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Singh, N. & Singh, O. P. (2015). Climate change, water and gender: Impact and adaptation in North-Eastern Hills of India. International Social Work, 58(3), 375-384
Open this publication in new window or tab >>Climate change, water and gender: Impact and adaptation in North-Eastern Hills of India
2015 (English)In: International Social Work, ISSN 0020-8728, E-ISSN 1461-7234, Vol. 58, no 3, p. 375-384Article in journal (Refereed) Published
Abstract [en]

Water resources in India are projected to face severe climate-induced stress. In the North-Eastern Hill region, where lifestyles are closely connected to nature, this holds great implications for human development. While scientific knowledge regarding climate change and water is growing at global and regional scales, an equally diverse body of knowledge on the human dimensions of the same at local levels is weak. This article attempts to bridge this knowledge gap by presenting micro-level evidence on the gendered impact of increasing water stress and the innovative gendered local adaptive strategies in this region. It urges for the need to re-think on adaptation planning, basing it on local templates for greater sustainability.

Keywords
Adaptation, climate change, gender, India, water
National Category
Social Work
Identifiers
urn:nbn:se:kth:diva-169141 (URN)10.1177/0020872814556826 (DOI)000353977900004 ()2-s2.0-84930463925 (Scopus ID)
Funder
Sida - Swedish International Development Cooperation Agency
Note

QC 20150612

Available from: 2015-06-12 Created: 2015-06-11 Last updated: 2017-12-04Bibliographically approved
Singh, N. (2013). Translating human right to water and sanitation into reality: a practical framework for analysis. Water Policy, 15(6), 943-960
Open this publication in new window or tab >>Translating human right to water and sanitation into reality: a practical framework for analysis
2013 (English)In: Water Policy, ISSN 1366-7017, E-ISSN 1996-9759, Vol. 15, no 6, p. 943-960Article in journal (Refereed) Published
Abstract [en]

The human right to water and sanitation has been most commonly approached from the perspective of legal machinery and mechanisms for its implementation. Perhaps an underlying assumption among human rights practitioners is that once action for implementing the right is undertaken, its realization will be achieved. Often ignored are factors and processes at the micro-level where action for implementing the right actually takes place. This paper aims to propose a practical framework for analyzing this context that influences the action undertaken for realizing the right. The framework derives from an empirical study in India and is based upon an understanding of the micro-level processes at the 'interface' where the duty-bearing agents implementing action come face-to-face with the right-holders in the community. Both are situated in their own local contexts - the 'implementation' and the 'socio-cultural' contexts respectively. The two contexts can in turn be understood as constituted of distinct 'norm-triads' and the interactions between these ultimately lead to 'realization' or 'non-realization' of the right. The paper further contends that in order to translate the human right to water and sanitation into reality, it is necessary to identify the gaps and contradictions between the two contexts and address these appropriately and adequately.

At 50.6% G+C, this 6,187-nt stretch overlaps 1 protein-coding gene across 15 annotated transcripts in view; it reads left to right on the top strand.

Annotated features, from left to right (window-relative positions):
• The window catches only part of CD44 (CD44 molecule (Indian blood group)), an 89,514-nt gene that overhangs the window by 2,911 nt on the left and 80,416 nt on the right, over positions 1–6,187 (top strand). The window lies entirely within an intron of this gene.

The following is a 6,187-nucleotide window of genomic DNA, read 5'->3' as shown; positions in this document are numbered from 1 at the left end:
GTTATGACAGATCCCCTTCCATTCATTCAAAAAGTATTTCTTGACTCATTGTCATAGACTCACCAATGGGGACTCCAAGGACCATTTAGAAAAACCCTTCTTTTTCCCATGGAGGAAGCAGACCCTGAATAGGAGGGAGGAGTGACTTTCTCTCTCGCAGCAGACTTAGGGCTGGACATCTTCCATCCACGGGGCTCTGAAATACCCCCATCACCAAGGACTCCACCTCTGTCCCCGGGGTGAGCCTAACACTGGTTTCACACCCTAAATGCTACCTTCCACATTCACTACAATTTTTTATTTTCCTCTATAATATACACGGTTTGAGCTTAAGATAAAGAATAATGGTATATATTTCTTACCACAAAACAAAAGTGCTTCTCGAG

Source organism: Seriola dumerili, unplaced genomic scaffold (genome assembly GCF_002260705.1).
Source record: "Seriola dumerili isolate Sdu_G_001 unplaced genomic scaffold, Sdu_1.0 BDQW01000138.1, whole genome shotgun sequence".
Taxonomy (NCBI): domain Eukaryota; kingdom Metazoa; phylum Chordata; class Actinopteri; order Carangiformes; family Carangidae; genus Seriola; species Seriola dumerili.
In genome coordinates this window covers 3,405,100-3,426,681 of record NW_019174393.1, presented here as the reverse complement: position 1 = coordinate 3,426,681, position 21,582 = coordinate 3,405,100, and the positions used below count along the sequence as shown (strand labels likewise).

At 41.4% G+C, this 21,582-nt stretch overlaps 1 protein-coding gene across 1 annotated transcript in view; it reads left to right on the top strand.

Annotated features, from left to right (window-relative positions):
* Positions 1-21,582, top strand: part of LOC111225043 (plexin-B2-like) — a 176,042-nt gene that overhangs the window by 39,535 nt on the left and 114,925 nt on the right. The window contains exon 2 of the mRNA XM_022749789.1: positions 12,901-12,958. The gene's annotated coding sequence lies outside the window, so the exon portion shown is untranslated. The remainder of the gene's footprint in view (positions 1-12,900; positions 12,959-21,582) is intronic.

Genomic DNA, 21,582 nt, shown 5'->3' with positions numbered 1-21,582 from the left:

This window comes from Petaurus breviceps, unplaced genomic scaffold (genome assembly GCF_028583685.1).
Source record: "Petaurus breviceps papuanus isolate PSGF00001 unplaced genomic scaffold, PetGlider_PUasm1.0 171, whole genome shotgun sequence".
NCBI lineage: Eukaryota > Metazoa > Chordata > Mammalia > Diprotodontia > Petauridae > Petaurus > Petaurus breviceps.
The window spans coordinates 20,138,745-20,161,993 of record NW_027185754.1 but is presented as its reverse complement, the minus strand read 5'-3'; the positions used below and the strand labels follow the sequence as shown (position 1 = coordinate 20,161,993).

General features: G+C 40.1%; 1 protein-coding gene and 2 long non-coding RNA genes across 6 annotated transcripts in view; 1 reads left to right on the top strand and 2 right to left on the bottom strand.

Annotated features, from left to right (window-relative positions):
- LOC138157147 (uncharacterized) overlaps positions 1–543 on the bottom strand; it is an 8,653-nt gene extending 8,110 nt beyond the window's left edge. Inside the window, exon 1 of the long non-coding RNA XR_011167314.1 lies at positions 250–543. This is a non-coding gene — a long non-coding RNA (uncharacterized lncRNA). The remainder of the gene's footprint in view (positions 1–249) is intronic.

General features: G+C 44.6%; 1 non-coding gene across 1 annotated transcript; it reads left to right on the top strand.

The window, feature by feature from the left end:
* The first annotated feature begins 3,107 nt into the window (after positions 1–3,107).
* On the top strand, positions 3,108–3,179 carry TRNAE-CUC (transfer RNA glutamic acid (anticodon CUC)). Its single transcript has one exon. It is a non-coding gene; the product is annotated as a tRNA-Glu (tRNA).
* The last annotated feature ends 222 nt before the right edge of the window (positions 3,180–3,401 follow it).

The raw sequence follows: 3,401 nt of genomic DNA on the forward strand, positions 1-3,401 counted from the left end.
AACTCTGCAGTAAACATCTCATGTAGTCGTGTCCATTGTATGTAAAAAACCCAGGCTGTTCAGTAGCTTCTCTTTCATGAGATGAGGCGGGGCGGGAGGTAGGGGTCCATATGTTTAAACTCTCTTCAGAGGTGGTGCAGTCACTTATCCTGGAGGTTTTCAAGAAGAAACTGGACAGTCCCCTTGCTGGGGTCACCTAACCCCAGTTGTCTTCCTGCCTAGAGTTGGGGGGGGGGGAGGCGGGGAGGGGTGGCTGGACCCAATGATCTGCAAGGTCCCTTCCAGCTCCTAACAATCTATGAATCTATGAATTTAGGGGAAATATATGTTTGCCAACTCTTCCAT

Keywords
Arsenic, Fluoride, Human right, India, Interface, Norm-triad, Right to water and sanitation, Socio-cultural context
National Category
Environmental Engineering
Identifiers
urn:nbn:se:kth:diva-139195 (URN)10.2166/wp.2013.020 (DOI)000327768100005 ()2-s2.0-84894075199 (Scopus ID)
Funder
Sida - Swedish International Development Cooperation Agency
Note

QC 20140114

Available from: 2014-01-14 Created: 2014-01-08 Last updated: 2017-12-06Bibliographically approved
Singh, N., Wickenberg, P., Åström, K. & Hydén, H. (2012). Accessing water through a rights-based approach: problems and prospects regarding children. Water Policy, 14(2), 298-318
Open this publication in new window or tab >>Accessing water through a rights-based approach: problems and prospects regarding children
2012 (English)In: Water Policy, ISSN 1366-7017, E-ISSN 1996-9759, Vol. 14, no 2, p. 298-318Article in journal (Refereed) Published
Abstract [en]